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Australian Start-Up Ynomia Is Building an IoT Platform to Transform the Construction Industry and its Hostile Environments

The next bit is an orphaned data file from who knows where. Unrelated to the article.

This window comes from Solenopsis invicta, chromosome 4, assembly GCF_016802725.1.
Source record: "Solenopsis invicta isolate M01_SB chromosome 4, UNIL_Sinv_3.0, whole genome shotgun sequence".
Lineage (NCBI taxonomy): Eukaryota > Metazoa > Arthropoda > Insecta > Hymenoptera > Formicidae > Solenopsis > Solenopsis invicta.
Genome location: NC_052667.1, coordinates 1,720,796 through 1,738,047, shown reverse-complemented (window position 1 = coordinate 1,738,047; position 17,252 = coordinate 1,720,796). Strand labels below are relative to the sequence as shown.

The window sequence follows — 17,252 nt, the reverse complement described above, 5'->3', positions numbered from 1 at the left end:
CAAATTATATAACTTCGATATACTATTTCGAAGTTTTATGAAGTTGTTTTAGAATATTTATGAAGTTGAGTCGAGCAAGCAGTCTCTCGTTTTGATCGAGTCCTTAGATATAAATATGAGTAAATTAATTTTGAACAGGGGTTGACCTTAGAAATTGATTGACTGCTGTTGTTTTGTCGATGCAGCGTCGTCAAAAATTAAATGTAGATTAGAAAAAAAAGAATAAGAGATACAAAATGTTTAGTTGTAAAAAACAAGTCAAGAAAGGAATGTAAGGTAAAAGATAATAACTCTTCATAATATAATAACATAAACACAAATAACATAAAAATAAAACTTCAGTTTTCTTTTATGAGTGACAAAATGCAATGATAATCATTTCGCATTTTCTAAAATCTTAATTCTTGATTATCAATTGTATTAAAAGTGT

The trillion dollar construction industry has not yet experienced the same revolution in technology you might have expected. Low levels of R&D and difficult working environments have led to a lack of innovation and fundamental improvements have been slow. But one Australian start-up is changing that by building an Internet of Things (IoT) platform to harness construction and jobsite data in real time. “Productivity in construction is down there with hunting and fishing as one of the least productive industries per capita in the entire world. It's a space that's ripe for people to come in and really help,” explains Rob Postill , CTO at Ynomia. Ynomia has already been closely involved with many prestigious construction projects, including the residential N06 development in London’s famous 2012 Olympic Village. It was also integral to the construction of the Victoria University Tower in Australia. Link to Podcast Episode Here “These projects involve massive outflow of money: think about glass facades on modern buildings, which can represent 20-30 percent of the overall project cost. They are largely produced in China and can take 12 weeks to get here,” says Postill. “Meanwhile, the plasterer, the plumber, the electrician are all waiting for those glass facades to be put on so it is safe for them to work. If you get it wrong, you can go in the deep red very quickly.” To tackle these longstanding challenges, Ynomia aims to address the lack of connectivity, transparency and data management on construction sites, which has traditionally resulted in the inefficient use of critical personnel, equipment and materials; compressed timelines; and unpredictable cash flows. To optimize productivity, Ynomia offers a simple end-to-end technology solution that creates a Connected Jobsite. Helping teams manage materials, tools, and people across the worksite in real time. IOT in a Hostile Environment The deployment of technology in construction is often fraught with risk. As a result, construction sites are still largely run on paper, such as blueprints, diagrams and models as well as the more traditional invoices and filing. At the same time, there is a constant need to track progress and monitor massive volumes of information across the entire supply chain. Engineers, builders, electricians, plumbers, and all the other associated professionals need to know what they need to do, where they need to be, and when they need to start. “The environment is hostile to technology like GPS, computers, and mobile phone reception because you have a lot of Faraday cages and lots of water and dust,” explains Postill. “You can't have somebody wandering around a construction site with a laptop; it'll get trashed pretty quickly." Enter MongoDB Atlas “On a site, you might be talking about materials, then if you add to that plant & equipment, or bins, or tools etc, you're rapidly getting into thousands and thousands of tags, talking all the time, every day,” said Postill. That means thousands of tags now send millions of readings on Ynomia building sites around the world. All these IoT data packets must be stored efficiently and accurately so Ynomia can reassemble the history of what has happened and track tagged inventory, personnel, and vehicles around the site. Many of the tag events are also safety critical so accuracy is a vital component and packets can't be missed. To address these needs Ynomia was looking for a database that was scalable, flexible, resilient and could easily handle a wide variety of fast-changing sensor data captured from multiple devices. The final component Postill was looking for in a database layer was freedom: a database that didn't lock them into a single cloud platform as they were still in the early stages of assessing cloud partners. The Commonwealth Scientific and Industrial Research Organisation , which Postill had worked with in the past, suggested MongoDB , a general purpose, document-based database built for modern applications. “The most important factor was that the database is event-driven, which I knew would be difficult in the traditional relational model. We deal with millions of tag readings a day, which is a massive wall of data,” said Postill. A Cloud Database Ynomia is using MongoDB Atlas , the global cloud database service, now hosted on Microsoft Azure. Atlas offers best-in-class automation and proven practices that combine availability, scalability, and compliance with the most demanding data security and privacy standards. “When we started we didn't know enough about the problem and we didn't want to be constrained," explained Postill. "MongoDB Atlas gives us a cloud environment that moves with us. It allows us to understand what is happening and make changes to the architecture as we go." Postill says this combination of flexibility and management tooling also allows his developers to focus on business value not undifferentiated code. One example Postill gave was cluster administration: "Cluster administration for a start-up like us is wasted work," he said. "We’re not solving the customer's problem. We're not moving anything on. We’re focusing on the wrong thing. For us to be able to just make that problem go away is huge. Why wouldn’t you?" Atlas also gives Ynomia the option to spin out new clusters seamlessly anywhere in the world. This allows customers to keep data local to their construction site, improving latency and helping solve for regional data regulations. Real Time Analytics The company has also deployed MongoDB Charts, which takes this live data and automatically provides a real time view. Charts is the fastest and easiest way to visualize event data directly from MongoDB in order to act instantly and decisively based on the real-time insights generated by event-driven architecture. It allows Ynomia to share dashboards so all the right people can see what they need to and can collaborate accordingly. “Charts enables us to quickly visualize information without having to build more expensive tools, both internally and externally, to examine our data,” comments Postill. “As a startup, we go through this journey of: what are we doing and how are we doing it? There's a lot of stuff we are finding out along the way on how we slice and re-slice our data using Charts.” A Platform for Future Growth Ynomia is targeting a huge market and is set for ambitious growth in the coming years. How the platform, and its underlying architecture, can continue to scale and evolve will be crucial to enabling that business growth. “We do anything we can to keep things simple,” concluded Postill. “We pick technology partners that save us from spending time we shouldn't spend so we can solve real problems. We pick technologies that roll with the punches and that's MongoDB.” When we started we didn't know enough about the problem and we didn't want to be constrained," explained Postill. "MongoDB Atlas gives us a cloud environment that moves with us. It allows us to understand what is happening and make changes to the architecture as we go. Rob Postill, CTO, Ynomia